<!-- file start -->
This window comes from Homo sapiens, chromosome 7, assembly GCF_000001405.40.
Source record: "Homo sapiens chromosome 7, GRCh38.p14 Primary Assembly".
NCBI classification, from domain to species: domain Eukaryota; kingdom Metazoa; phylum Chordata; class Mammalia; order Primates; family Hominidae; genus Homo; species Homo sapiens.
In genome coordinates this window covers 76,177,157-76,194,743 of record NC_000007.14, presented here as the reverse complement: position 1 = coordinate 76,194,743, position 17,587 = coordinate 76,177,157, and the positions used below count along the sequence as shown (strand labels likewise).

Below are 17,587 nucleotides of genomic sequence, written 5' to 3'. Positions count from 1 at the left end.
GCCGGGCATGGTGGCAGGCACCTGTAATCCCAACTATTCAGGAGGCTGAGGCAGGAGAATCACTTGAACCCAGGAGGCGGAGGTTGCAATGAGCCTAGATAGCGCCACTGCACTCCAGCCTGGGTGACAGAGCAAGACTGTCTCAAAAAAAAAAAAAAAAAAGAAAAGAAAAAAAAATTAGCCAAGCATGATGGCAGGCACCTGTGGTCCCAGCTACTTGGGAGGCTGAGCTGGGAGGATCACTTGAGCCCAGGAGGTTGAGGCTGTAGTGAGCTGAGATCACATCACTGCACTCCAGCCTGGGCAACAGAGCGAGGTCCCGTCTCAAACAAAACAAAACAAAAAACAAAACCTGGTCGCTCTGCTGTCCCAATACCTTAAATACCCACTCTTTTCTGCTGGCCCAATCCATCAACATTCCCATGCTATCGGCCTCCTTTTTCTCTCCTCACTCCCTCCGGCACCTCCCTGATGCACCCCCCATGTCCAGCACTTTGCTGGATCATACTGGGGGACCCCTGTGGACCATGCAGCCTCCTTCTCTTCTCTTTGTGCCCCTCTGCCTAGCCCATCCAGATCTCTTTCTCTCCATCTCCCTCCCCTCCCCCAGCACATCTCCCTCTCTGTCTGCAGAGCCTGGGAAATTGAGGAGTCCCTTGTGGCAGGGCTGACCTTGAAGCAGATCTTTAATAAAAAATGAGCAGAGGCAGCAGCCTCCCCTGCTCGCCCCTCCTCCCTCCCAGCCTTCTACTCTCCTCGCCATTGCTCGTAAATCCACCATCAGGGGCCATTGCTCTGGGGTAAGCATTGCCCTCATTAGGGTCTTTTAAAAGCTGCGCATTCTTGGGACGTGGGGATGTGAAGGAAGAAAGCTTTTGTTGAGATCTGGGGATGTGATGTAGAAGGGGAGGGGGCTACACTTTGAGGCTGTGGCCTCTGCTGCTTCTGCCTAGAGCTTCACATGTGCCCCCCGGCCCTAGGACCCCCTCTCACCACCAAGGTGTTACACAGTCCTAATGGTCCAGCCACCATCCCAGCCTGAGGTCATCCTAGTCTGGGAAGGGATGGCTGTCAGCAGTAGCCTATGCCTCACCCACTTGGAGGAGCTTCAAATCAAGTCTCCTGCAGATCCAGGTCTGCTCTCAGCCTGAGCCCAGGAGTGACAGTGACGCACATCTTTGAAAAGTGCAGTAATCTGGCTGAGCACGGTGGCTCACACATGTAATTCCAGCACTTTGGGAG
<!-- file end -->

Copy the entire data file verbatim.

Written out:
This window comes from Homo sapiens, chromosome 7, assembly GCF_000001405.40.
Source record: "Homo sapiens chromosome 7, GRCh38.p14 Primary Assembly".
NCBI classification, from domain to species: domain Eukaryota; kingdom Metazoa; phylum Chordata; class Mammalia; order Primates; family Hominidae; genus Homo; species Homo sapiens.
In genome coordinates this window covers 76,177,157-76,194,743 of record NC_000007.14, presented here as the reverse complement: position 1 = coordinate 76,194,743, position 17,587 = coordinate 76,177,157, and the positions used below count along the sequence as shown (strand labels likewise).

Below are 17,587 nucleotides of genomic sequence, written 5' to 3'. Positions count from 1 at the left end.
GCCGGGCATGGTGGCAGGCACCTGTAATCCCAACTATTCAGGAGGCTGAGGCAGGAGAATCACTTGAACCCAGGAGGCGGAGGTTGCAATGAGCCTAGATAGCGCCACTGCACTCCAGCCTGGGTGACAGAGCAAGACTGTCTCAAAAAAAAAAAAAAAAAAGAAAAGAAAAAAAAATTAGCCAAGCATGATGGCAGGCACCTGTGGTCCCAGCTACTTGGGAGGCTGAGCTGGGAGGATCACTTGAGCCCAGGAGGTTGAGGCTGTAGTGAGCTGAGATCACATCACTGCACTCCAGCCTGGGCAACAGAGCGAGGTCCCGTCTCAAACAAAACAAAACAAAAAACAAAACCTGGTCGCTCTGCTGTCCCAATACCTTAAATACCCACTCTTTTCTGCTGGCCCAATCCATCAACATTCCCATGCTATCGGCCTCCTTTTTCTCTCCTCACTCCCTCCGGCACCTCCCTGATGCACCCCCCATGTCCAGCACTTTGCTGGATCATACTGGGGGACCCCTGTGGACCATGCAGCCTCCTTCTCTTCTCTTTGTGCCCCTCTGCCTAGCCCATCCAGATCTCTTTCTCTCCATCTCCCTCCCCTCCCCCAGCACATCTCCCTCTCTGTCTGCAGAGCCTGGGAAATTGAGGAGTCCCTTGTGGCAGGGCTGACCTTGAAGCAGATCTTTAATAAAAAATGAGCAGAGGCAGCAGCCTCCCCTGCTCGCCCCTCCTCCCTCCCAGCCTTCTACTCTCCTCGCCATTGCTCGTAAATCCACCATCAGGGGCCATTGCTCTGGGGTAAGCATTGCCCTCATTAGGGTCTTTTAAAAGCTGCGCATTCTTGGGACGTGGGGATGTGAAGGAAGAAAGCTTTTGTTGAGATCTGGGGATGTGATGTAGAAGGGGAGGGGGCTACACTTTGAGGCTGTGGCCTCTGCTGCTTCTGCCTAGAGCTTCACATGTGCCCCCCGGCCCTAGGACCCCCTCTCACCACCAAGGTGTTACACAGTCCTAATGGTCCAGCCACCATCCCAGCCTGAGGTCATCCTAGTCTGGGAAGGGATGGCTGTCAGCAGTAGCCTATGCCTCACCCACTTGGAGGAGCTTCAAATCAAGTCTCCTGCAGATCCAGGTCTGCTCTCAGCCTGAGCCCAGGAGTGACAGTGACGCACATCTTTGAAAAGTGCAGTAATCTGGCTGAGCACGGTGGCTCACACATGTAATTCCAGCACTTTGGGAG